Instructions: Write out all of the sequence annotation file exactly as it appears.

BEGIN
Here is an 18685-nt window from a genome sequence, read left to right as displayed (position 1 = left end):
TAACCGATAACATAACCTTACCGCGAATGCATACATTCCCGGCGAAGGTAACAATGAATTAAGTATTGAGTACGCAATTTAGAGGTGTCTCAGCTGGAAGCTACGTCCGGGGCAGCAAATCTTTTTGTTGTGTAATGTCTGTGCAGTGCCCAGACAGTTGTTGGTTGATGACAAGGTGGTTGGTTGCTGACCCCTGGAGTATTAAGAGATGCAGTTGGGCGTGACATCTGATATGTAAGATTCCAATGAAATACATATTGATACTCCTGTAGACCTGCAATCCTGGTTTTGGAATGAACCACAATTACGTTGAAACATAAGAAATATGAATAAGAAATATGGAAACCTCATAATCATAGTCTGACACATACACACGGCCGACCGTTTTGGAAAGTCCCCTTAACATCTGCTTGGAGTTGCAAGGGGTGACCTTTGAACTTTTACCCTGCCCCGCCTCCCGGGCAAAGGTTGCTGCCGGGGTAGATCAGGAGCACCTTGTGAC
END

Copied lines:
Here is an 18685-nt window from a genome sequence, read left to right as displayed (position 1 = left end):
TAACCGATAACATAACCTTACCGCGAATGCATACATTCCCGGCGAAGGTAACAATGAATTAAGTATTGAGTACGCAATTTAGAGGTGTCTCAGCTGGAAGCTACGTCCGGGGCAGCAAATCTTTTTGTTGTGTAATGTCTGTGCAGTGCCCAGACAGTTGTTGGTTGATGACAAGGTGGTTGGTTGCTGACCCCTGGAGTATTAAGAGATGCAGTTGGGCGTGACATCTGATATGTAAGATTCCAATGAAATACATATTGATACTCCTGTAGACCTGCAATCCTGGTTTTGGAATGAACCACAATTACGTTGAAACATAAGAAATATGAATAAGAAATATGGAAACCTCATAATCATAGTCTGACACATACACACGGCCGACCGTTTTGGAAAGTCCCCTTAACATCTGCTTGGAGTTGCAAGGGGTGACCTTTGAACTTTTACCCTGCCCCGCCTCCCGGGCAAAGGTTGCTGCCGGGGTAGATCAGGAGCACCTTGTGAC